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  • Research article
  • Open Access
  • Open Peer Review

p21 is decreased in polycystic kidney disease and leads to increased epithelial cell cycle progression: roscovitine augments p21 levels

  • 1, 2,
  • 3, 4,
  • 3,
  • 3,
  • 3,
  • 3, 4 and
  • 1, 2, 5Email author
BMC Nephrology20078:12

https://doi.org/10.1186/1471-2369-8-12

  • Received: 20 April 2007
  • Accepted: 22 August 2007
  • Published:
Open Peer Review reports

Abstract

Background

Autosomal dominant polycystic kidney disease (ADPKD) is a common genetic disease with few treatment options other than renal replacement therapy. p21, a cyclin kinase inhibitor which has pleiotropic effects on the cell cycle, in many cases acts to suppress cell cycle progression and to prevent apoptosis. Because defects in cell cycle arrest and apoptosis of renal tubular epithelial cells occur in PKD, and in light of earlier reports that polycystin-1 upregulates p21 and that the cyclin-dependent kinase inhibitor roscovitine arrests progression in a mouse model, we asked whether (1) p21 deficiency might underlie ADPKD and (2) the mechanism of the salutary roscovitine effect on PKD involves p21.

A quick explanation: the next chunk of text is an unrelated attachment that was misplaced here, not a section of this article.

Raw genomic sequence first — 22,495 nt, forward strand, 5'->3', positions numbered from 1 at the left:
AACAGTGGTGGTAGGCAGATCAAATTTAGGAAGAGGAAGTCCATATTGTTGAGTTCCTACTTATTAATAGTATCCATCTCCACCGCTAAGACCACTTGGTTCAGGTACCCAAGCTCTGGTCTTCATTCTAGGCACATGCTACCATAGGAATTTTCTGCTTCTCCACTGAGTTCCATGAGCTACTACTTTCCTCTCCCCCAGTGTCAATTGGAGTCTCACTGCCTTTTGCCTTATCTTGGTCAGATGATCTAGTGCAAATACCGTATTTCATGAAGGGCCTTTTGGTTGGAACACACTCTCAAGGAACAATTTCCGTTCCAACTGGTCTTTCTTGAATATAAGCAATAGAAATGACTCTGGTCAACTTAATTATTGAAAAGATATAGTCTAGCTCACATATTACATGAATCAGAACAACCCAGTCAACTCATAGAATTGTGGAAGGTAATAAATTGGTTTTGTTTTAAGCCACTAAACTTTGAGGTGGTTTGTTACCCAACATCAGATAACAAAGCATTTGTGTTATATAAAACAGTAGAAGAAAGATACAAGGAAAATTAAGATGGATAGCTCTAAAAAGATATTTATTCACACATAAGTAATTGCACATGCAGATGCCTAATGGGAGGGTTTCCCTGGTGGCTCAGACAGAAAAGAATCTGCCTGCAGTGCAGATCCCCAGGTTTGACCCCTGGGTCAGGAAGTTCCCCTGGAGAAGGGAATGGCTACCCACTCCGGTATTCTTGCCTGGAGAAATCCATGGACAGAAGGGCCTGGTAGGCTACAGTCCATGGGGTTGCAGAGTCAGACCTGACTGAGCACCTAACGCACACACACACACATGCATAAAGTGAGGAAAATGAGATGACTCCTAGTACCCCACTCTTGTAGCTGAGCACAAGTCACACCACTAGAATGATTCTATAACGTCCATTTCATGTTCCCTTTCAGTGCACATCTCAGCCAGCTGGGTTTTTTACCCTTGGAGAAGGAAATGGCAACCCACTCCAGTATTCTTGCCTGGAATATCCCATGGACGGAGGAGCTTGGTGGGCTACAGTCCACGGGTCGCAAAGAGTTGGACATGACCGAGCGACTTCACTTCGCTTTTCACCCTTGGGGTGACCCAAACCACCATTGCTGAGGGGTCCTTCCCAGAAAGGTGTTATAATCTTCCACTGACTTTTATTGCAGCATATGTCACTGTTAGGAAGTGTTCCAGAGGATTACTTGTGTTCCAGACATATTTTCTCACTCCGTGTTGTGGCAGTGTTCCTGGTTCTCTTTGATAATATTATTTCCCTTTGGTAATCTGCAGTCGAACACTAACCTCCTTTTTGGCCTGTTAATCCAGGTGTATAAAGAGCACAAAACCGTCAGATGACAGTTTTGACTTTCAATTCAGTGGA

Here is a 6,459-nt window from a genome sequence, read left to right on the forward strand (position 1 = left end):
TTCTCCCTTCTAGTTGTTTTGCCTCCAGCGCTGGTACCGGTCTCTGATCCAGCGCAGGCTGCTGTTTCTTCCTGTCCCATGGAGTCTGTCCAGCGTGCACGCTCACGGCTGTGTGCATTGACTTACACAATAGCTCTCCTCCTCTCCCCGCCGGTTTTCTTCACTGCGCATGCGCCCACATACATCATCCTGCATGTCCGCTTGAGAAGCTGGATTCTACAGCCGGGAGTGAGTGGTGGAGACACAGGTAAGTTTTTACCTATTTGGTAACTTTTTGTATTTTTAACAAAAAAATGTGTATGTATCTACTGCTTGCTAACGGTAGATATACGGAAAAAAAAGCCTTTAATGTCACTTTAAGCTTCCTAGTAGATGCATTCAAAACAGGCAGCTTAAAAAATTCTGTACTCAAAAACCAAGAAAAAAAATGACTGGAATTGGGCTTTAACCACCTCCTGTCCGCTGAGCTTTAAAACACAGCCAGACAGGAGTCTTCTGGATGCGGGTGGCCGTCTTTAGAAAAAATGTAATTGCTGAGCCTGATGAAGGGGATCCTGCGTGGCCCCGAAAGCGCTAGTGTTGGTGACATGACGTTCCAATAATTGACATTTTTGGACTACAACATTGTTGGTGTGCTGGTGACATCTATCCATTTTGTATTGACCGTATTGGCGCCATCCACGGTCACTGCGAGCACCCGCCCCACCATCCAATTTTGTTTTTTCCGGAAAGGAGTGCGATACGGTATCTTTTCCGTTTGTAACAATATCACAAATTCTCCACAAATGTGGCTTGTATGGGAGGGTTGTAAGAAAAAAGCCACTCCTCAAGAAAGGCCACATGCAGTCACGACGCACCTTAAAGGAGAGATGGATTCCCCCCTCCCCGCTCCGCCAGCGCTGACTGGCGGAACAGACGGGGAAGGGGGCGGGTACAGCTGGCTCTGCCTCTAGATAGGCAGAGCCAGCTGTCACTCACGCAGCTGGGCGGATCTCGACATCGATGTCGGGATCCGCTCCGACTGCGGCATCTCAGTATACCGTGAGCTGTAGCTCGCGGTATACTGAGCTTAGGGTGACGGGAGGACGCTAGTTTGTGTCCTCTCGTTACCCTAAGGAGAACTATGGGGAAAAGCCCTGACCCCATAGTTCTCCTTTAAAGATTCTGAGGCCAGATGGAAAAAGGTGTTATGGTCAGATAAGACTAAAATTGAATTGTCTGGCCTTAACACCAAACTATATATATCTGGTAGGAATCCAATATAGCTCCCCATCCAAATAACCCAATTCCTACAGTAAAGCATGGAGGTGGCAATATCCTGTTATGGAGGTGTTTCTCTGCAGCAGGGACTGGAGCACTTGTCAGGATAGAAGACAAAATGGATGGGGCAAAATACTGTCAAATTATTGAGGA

Methods

p21 levels in human and animal tissue samples as well as cell lines were examined by immunoblotting and/or immunohistochemisty. Apoptosis was assessed by PARP cleavage. p21 expression was attenuated in a renal tubular epithelial cell line by antisense methods, and proliferation in response to p21 attenuation and to roscovitine was assessed by the MTT assay.

Results

We show that p21 is decreased in human as well as a non-transgenic rat model of ADPKD. In addition, hepatocyte growth factor, which induces transition from a cystic to a tubular phenotype, increases p21 levels. Furthermore, attenuation of p21 results in augmentation of cell cycle transit in vitro. Thus, levels of p21 are inversely correlated with renal tubular epithelial cell proliferation. Roscovitine, which has been shown to arrest progression in a murine model of PKD, increases p21 levels and decreases renal tubular epithelial cell proliferation, with no affect on apoptosis.

Conclusion

The novelty of our study is the demonstration in vivo in humans and rat models of a decrement of p21 in cystic kidneys as compared to non-cystic kidneys. Validation of a potential pathogenetic model of increased cyst formation due to enhanced epithelial proliferation and apoptosis mediated by p21 suggests a mechanism for the salutary effect of roscovitine in ADPKD and supports further investigation of p21 as a target for future therapy.

Keywords